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Want to Help Catalog, Track Autoimmune Diseases?

You can help researchers create a database to know exactly how many people are living with autoimmune conditions.


Image: CC--franck blais

Celiac.com 03/18/2017 - Do you have an autoimmune disease? Does someone you know? Did you know that the numbers regarding autoimmune rates are all over the place, and that incomplete or wrong information can result in delayed or missed diagnoses? Want to help researchers create a database that will help them understand exactly how many people are living with autoimmune conditions?

Then behold the latest project from ARI, a 501c(3) nonprofit, with a mission "to create a hub for research, statistics, and patient data on all autoimmune illnesses." The project seeks to provide data that will help researchers nail down some basic answers about the numbers of people who live with one or more autoimmune conditions. The ARI website says that the company "operate[s] a national database for patients who suffer from any autoimmune disease."

ARI's mission is to "reduce the time of diagnosis, support research, compute prevalence statistics, and establish autoimmune disease as a major class of disease so that it receives the awareness of the public, the attention of healthcare providers, and the appropriate funding needed to improve upon existing treatment protocols and disease management strategies."

This is one reason why Aaron Abend, the founder and president of ARI, decided to create the Autoimmune Registry after his mother was misdiagnosed for 10 years because, based on incorrect statistical data, "doctors thought Sjogren's syndrome was a rare disease with only 37,000 cases in the U.S." Today, researchers agree there are probably 3 million cases in the U.S., so not so rare at all.

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Researchers currently estimate that anywhere from 9 million to 50 million people in the United States have an autoimmune disease. That's quite a wide range. Pinpointing the actual prevalence is part of what ARI will try to do. So, they are reaching out directly to patients to information about diseases like rheumatoid arthritis (RA), lupus, psoriasis, diabetes, Crohn's, celiac disease, Sjogren's syndrome, multiple sclerosis (MS), and many others fall under the autoimmune umbrella.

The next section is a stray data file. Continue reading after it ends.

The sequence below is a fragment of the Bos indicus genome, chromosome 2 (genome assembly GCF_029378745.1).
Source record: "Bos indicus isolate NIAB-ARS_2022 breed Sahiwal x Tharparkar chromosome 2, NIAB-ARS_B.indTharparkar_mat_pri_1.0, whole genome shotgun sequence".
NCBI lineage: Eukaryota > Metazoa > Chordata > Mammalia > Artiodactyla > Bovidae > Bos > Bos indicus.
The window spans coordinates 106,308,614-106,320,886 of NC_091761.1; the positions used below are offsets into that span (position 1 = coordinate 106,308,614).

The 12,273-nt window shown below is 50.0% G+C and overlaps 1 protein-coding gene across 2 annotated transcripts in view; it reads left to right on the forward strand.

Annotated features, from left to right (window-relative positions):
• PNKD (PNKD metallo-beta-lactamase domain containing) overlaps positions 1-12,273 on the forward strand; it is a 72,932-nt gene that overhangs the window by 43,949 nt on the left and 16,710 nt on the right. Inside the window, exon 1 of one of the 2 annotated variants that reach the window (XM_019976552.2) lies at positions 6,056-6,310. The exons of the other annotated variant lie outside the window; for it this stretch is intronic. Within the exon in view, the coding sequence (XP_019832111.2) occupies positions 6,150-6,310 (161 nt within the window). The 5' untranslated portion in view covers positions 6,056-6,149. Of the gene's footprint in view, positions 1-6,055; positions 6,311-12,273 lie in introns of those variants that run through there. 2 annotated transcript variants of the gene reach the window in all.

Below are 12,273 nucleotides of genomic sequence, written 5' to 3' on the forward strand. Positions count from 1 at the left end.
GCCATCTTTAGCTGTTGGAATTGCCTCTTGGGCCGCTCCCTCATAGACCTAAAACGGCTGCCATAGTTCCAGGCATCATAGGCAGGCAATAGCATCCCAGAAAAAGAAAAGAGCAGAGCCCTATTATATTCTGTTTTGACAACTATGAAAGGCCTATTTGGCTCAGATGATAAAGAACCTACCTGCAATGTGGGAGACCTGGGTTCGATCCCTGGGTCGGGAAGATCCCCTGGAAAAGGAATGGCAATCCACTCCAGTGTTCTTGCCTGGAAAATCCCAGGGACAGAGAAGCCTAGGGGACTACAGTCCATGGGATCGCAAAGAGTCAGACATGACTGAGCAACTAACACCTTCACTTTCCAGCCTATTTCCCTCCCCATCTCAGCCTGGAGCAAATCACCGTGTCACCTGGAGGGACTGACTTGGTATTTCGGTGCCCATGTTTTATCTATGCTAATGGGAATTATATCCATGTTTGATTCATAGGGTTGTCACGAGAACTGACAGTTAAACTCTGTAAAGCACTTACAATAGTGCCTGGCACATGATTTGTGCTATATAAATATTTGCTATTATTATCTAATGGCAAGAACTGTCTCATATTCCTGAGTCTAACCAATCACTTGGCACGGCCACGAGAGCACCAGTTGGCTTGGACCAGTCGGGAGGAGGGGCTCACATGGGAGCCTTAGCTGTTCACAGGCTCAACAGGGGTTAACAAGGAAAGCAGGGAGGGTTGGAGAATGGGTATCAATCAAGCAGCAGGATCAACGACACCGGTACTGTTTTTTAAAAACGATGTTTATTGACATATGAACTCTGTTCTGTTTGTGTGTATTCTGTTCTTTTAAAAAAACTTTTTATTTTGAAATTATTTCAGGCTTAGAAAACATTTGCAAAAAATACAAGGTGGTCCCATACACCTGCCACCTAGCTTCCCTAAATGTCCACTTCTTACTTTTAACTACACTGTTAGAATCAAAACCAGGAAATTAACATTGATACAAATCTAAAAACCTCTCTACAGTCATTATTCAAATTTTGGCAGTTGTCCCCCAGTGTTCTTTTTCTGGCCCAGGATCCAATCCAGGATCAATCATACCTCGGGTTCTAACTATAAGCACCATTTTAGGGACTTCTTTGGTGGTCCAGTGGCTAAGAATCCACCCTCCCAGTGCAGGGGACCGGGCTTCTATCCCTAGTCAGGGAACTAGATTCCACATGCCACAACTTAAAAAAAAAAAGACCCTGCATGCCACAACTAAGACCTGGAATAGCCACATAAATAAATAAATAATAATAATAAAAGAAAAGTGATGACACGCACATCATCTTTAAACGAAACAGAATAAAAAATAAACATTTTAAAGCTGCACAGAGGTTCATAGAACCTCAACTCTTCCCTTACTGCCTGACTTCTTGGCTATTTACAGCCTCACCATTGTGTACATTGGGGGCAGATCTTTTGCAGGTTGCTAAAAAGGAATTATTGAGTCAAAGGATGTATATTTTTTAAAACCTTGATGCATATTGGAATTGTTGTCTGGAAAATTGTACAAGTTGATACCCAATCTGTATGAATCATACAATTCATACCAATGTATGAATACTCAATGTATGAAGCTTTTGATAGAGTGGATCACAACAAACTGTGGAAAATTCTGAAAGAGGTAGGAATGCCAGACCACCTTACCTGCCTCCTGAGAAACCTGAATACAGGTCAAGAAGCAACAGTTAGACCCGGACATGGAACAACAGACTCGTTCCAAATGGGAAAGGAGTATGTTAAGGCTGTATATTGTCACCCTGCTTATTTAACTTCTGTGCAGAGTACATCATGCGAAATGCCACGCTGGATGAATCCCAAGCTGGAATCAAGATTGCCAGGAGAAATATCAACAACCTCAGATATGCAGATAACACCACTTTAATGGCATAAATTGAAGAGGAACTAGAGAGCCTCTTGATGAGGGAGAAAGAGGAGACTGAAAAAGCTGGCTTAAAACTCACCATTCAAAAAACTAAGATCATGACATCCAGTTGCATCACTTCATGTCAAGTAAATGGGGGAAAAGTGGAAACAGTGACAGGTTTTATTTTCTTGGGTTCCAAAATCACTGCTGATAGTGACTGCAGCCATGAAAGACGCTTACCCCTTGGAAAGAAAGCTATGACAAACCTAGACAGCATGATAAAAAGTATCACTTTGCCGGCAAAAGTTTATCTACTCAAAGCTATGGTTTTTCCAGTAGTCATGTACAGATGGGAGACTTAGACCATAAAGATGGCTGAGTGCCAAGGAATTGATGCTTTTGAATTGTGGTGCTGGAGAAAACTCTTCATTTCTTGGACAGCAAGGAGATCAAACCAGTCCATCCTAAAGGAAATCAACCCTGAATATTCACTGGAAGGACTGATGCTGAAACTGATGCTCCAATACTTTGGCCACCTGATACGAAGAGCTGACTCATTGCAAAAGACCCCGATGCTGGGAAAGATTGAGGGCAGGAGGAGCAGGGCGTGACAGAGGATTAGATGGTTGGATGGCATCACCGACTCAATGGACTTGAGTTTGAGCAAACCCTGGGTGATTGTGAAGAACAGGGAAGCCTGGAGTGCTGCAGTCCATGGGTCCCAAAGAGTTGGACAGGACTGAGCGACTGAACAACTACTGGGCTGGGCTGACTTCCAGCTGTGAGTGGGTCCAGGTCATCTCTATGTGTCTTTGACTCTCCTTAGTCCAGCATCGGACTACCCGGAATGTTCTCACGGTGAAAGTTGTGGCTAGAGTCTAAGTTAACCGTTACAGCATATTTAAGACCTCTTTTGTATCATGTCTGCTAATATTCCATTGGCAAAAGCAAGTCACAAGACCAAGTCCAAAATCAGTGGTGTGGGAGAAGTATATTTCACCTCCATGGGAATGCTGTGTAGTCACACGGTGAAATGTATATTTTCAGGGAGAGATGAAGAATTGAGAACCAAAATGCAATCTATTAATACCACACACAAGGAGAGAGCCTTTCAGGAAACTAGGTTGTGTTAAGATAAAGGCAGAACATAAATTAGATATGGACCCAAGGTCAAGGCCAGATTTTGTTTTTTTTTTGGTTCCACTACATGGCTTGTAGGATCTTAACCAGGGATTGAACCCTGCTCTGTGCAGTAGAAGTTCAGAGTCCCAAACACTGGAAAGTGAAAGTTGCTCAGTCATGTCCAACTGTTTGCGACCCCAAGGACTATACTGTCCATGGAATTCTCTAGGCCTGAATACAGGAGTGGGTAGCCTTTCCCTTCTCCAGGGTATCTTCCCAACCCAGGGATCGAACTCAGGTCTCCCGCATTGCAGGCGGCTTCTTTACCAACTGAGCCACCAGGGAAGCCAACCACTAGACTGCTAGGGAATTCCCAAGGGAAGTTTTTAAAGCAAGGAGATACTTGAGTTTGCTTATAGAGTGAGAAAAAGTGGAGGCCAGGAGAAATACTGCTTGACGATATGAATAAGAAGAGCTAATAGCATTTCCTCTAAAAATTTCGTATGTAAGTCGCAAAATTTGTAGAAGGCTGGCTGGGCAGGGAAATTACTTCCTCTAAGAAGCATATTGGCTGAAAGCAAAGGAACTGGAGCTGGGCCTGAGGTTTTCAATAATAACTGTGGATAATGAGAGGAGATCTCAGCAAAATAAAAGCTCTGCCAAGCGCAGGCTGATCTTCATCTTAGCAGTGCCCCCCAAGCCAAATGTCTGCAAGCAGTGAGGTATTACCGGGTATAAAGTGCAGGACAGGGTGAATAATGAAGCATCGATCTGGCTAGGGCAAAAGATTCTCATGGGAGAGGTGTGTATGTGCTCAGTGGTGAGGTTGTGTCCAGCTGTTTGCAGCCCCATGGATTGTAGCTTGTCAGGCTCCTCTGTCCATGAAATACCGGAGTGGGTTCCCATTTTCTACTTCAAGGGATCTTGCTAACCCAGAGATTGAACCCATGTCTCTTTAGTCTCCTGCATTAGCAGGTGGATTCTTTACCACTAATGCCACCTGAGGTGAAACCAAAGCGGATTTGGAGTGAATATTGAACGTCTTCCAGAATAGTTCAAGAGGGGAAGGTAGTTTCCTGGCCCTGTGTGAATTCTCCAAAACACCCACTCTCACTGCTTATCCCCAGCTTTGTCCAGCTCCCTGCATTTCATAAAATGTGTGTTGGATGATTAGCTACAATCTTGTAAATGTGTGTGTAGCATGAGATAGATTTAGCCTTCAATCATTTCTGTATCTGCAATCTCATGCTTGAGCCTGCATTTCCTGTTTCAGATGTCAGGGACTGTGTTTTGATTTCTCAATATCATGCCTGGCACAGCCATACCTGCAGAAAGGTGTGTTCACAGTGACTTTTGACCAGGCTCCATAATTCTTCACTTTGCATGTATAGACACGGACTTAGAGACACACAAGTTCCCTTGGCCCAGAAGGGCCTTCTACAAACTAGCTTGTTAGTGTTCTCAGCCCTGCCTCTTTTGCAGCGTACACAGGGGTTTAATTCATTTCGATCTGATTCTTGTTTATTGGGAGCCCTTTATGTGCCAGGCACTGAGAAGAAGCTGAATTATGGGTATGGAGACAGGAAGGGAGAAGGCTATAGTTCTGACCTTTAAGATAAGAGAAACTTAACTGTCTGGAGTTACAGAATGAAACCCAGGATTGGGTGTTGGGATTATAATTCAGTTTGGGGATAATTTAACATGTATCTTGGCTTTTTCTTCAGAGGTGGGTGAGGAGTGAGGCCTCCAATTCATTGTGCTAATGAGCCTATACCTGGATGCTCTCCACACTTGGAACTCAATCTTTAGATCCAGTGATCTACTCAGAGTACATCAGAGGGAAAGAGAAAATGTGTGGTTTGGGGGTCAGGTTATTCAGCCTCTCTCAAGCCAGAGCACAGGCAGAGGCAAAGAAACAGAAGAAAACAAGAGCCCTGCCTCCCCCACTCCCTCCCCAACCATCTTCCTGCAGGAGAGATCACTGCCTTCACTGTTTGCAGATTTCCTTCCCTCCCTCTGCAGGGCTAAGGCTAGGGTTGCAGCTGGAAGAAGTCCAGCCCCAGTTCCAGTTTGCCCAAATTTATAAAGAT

The registry is easy to join. It is free to sign up and consists of a simple survey that people with autoimmune diseases answer.

The information that people provide to ARI remains secure. The data may be used to compile statistics and qualify them for research opportunities, but no identifying information will be shared without permission.

The hope is that the registry can help researchers connect with people and the data. You can view the registry here.

Celiac.com welcomes your comments below (registration is NOT required).





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Yes but...

I didn't read that far. Yikes... A hefty dose of perspective in that one. For anyone reading this is the post:

Hi! I'm new to the Celiac world. I have been gluten free for around seven months, but still seem to get glutened on a regular basis. I have been sick since January '16 and think that is when it triggered, but I didn't realize until October what it was. By that time I was pregnant with my little boy who is due in June. I also have an almost 4 year old daughter. I am really torn and wondering if I need to really be tested? I have very strong suspicions that I am a true celiac because my aunt has been diagnosed. Part of me says it doesn't matter, just live gluten free and assume you are, but the other part says I need to get tested so I know if my kids are at risk. So far my daughter is fine. She was grain free until after her first birthday, I plan on doing the same with my son. But I also don't want them to suffer the way I have. What would you do? The reason I don't want to get tested is I don't want to start eating it again and feel terrible while I have little kids, last year was so hard and I just want to get strong again. I also plan to bf for a few years and don't necessarily think it's a good idea to eat gluten while bf right? Thank you!

Welcome too! Sorry to hear you're suffering now. If you can nail the diet you should improve. You should also think about vitamin supplements. There's a good chance that you're suffering from one or more deficiencies as a result of the affects of celiac on your intestine's capacity to draw nutrients from your food. A good multi vitamin is a must, just make sure its gluten free and see if your doctor can refer you to a dietician as Lochella's has.

Oh I had heard his name and read some stuff about him but hadn't come across this video! Thanks!!